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You wouldn’t incorporate your marketing budget into building a store front, so why would you build your marketing budget into building a website? Some might argue that a website is a marketing tool, but I would disagree beyond the fact that your website is your storefront to the world. Biggest difference is that your brick and mortar storefront may only have a few businesses surrounding your location, an online store front has possibly millions of businesses surrounding you and everyone is a competitor. How do you separate yourself from the crowd? How do you get noticed? A great looking website will not get you noticed unless someone clicks on your link or types in your URL.
While you want to have the best website possible with ease of use and intuitive design, most of your Search Engine Optimization and Marketing will begin after your site is launched. Google is pushing for content only optimization, and when that happens, the SEO algorithm will change and content will once again become king. In the meantime, to move up the generic search results, you will need to also drive traffic to your site.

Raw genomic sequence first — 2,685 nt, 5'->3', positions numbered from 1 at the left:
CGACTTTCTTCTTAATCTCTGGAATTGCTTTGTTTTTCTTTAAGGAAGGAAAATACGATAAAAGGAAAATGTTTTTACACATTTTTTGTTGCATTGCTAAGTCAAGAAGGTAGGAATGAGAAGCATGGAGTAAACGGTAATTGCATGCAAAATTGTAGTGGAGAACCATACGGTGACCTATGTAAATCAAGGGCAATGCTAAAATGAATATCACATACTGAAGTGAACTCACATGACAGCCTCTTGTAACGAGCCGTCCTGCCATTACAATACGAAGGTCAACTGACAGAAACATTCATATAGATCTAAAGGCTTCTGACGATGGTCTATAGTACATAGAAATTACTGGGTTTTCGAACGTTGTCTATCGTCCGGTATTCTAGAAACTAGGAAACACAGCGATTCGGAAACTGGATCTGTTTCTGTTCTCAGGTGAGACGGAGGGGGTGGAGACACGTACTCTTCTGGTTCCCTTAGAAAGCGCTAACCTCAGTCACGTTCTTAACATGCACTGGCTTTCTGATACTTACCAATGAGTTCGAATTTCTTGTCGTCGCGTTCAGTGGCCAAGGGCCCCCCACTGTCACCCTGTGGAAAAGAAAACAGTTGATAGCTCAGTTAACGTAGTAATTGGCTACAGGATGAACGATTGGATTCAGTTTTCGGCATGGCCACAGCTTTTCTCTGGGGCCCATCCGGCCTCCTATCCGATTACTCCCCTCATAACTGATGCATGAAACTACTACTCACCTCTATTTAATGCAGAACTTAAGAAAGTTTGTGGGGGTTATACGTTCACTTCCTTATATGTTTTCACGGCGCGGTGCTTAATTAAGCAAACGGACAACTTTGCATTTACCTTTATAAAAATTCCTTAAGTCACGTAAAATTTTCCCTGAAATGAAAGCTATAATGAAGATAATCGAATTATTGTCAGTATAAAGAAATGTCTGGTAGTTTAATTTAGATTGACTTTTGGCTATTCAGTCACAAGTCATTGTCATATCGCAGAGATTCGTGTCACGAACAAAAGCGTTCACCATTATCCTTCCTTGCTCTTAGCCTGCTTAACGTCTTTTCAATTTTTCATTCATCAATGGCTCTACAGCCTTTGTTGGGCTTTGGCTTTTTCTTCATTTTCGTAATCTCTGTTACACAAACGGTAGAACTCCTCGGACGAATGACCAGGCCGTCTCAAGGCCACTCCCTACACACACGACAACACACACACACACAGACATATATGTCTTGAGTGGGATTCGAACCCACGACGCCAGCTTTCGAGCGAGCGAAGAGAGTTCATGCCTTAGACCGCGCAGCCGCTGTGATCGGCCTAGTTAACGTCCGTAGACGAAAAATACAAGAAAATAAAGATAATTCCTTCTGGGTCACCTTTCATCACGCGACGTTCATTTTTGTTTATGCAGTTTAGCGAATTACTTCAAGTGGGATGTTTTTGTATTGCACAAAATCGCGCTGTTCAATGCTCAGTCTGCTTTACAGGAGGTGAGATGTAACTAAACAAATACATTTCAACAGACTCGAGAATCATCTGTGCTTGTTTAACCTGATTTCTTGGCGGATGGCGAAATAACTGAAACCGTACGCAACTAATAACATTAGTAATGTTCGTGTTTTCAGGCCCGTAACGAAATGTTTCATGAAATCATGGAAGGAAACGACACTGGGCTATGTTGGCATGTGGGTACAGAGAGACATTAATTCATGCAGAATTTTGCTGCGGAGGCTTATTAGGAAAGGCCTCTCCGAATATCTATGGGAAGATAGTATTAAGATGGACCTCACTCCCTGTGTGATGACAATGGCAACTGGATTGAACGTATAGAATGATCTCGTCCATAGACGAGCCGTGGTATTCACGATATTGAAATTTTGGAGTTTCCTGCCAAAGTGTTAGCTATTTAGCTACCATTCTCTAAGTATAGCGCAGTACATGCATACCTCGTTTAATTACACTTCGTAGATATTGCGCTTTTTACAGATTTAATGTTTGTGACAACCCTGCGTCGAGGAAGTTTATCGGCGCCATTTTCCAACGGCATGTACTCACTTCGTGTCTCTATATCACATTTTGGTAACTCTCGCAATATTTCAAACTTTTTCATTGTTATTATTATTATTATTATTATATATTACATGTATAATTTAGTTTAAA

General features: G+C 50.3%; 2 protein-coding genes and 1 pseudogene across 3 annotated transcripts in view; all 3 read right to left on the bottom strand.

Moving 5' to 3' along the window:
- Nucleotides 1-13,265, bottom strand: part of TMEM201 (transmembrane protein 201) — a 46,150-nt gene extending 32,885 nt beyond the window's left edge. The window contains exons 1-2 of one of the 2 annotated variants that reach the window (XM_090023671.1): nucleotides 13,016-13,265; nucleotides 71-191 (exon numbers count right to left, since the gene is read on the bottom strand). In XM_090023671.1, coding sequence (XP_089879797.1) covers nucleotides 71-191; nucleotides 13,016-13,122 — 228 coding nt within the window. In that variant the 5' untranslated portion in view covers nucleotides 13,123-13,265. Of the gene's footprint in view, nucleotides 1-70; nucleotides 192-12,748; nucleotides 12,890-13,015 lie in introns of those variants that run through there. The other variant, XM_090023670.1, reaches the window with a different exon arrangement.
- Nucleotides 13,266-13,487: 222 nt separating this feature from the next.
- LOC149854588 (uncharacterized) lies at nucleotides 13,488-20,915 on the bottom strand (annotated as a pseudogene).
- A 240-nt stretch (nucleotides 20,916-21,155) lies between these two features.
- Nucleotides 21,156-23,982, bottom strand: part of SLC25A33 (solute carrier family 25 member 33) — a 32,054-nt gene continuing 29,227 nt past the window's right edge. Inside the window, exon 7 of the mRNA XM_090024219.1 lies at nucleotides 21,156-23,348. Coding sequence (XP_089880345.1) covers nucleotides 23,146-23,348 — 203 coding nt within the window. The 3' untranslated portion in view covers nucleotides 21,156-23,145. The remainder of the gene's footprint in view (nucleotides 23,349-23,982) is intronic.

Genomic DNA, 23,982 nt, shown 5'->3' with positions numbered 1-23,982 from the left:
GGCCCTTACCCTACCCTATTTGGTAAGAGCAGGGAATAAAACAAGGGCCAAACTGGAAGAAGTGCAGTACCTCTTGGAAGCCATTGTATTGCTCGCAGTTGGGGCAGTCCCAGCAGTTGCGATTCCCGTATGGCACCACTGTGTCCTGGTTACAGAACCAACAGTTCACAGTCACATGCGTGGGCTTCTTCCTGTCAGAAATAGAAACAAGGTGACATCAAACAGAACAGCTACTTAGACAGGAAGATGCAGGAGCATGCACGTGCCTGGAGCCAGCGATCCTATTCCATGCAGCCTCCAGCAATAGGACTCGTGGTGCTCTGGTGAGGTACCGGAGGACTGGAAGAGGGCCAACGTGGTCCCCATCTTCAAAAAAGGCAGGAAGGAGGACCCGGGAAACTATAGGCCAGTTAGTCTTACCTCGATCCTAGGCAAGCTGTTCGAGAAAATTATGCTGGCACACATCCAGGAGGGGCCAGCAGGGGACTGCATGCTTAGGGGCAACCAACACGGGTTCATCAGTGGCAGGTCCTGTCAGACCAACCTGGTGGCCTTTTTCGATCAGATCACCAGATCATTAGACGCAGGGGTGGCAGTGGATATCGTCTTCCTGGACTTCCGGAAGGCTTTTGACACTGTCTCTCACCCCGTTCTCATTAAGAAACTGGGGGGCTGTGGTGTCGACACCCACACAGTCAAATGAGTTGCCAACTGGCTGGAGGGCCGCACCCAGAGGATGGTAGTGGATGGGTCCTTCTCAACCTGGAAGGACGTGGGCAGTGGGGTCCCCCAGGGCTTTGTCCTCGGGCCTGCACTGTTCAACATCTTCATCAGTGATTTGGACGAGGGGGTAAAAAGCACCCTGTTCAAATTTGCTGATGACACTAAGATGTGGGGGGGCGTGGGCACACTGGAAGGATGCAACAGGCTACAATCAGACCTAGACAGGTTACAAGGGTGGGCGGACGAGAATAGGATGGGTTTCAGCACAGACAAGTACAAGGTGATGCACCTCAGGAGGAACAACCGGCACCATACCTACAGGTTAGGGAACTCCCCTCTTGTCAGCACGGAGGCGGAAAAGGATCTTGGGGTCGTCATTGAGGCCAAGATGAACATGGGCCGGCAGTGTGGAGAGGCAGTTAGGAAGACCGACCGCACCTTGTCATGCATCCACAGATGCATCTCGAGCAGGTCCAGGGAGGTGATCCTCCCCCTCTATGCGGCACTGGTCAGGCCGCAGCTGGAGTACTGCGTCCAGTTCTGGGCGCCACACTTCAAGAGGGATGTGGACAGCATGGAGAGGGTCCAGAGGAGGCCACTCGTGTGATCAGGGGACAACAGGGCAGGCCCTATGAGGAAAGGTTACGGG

Plan a budget for the website (make sure your designer understands SEO and what role web design plays in the formula). Next, plan a budget for Blogging, Tweeting, Face booking, LinkedIn, Squid-ding, You-tubing, mobile marketing and whatever local social media marketing you plan to use to promote your business (notice that I didn’t say promote your website – you’re not selling your website, you’re selling products and services).
Finally, develop a budget for online advertising (Pay-Per-Click, Pay-Per-Lead). Before planning a PPC or PPL strategy, talk to a professional. Understand the value of a lead and the value of a customer. Just as an example, if your average customer spends $100 each time they visit your store, how much of that can you put towards advertising? How many times a week does that customer shop at your store? Is your business driven by repeat sales or new customers (one time buyers)?